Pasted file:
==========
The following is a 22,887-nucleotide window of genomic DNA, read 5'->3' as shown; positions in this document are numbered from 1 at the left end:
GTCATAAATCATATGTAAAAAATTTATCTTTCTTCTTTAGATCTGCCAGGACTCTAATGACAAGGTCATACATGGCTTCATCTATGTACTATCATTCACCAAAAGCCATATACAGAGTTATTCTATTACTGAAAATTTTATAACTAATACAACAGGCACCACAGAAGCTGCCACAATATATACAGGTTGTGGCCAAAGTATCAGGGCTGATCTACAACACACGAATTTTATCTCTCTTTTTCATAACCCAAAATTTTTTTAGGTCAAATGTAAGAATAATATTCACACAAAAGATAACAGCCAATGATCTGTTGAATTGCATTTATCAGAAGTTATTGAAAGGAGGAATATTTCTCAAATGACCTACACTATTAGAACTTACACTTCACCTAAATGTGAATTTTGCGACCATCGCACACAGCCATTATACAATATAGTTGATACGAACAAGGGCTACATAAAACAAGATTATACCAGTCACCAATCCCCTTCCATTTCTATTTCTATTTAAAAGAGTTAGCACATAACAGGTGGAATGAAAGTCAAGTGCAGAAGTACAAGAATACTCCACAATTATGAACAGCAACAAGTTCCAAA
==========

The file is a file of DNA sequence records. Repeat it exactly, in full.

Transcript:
The following is a 22,887-nucleotide window of genomic DNA, read 5'->3' as shown; positions in this document are numbered from 1 at the left end:
GTCATAAATCATATGTAAAAAATTTATCTTTCTTCTTTAGATCTGCCAGGACTCTAATGACAAGGTCATACATGGCTTCATCTATGTACTATCATTCACCAAAAGCCATATACAGAGTTATTCTATTACTGAAAATTTTATAACTAATACAACAGGCACCACAGAAGCTGCCACAATATATACAGGTTGTGGCCAAAGTATCAGGGCTGATCTACAACACACGAATTTTATCTCTCTTTTTCATAACCCAAAATTTTTTTAGGTCAAATGTAAGAATAATATTCACACAAAAGATAACAGCCAATGATCTGTTGAATTGCATTTATCAGAAGTTATTGAAAGGAGGAATATTTCTCAAATGACCTACACTATTAGAACTTACACTTCACCTAAATGTGAATTTTGCGACCATCGCACACAGCCATTATACAATATAGTTGATACGAACAAGGGCTACATAAAACAAGATTATACCAGTCACCAATCCCCTTCCATTTCTATTTCTATTTAAAAGAGTTAGCACATAACAGGTGGAATGAAAGTCAAGTGCAGAAGTACAAGAATACTCCACAATTATGAACAGCAACAAGTTCCAAA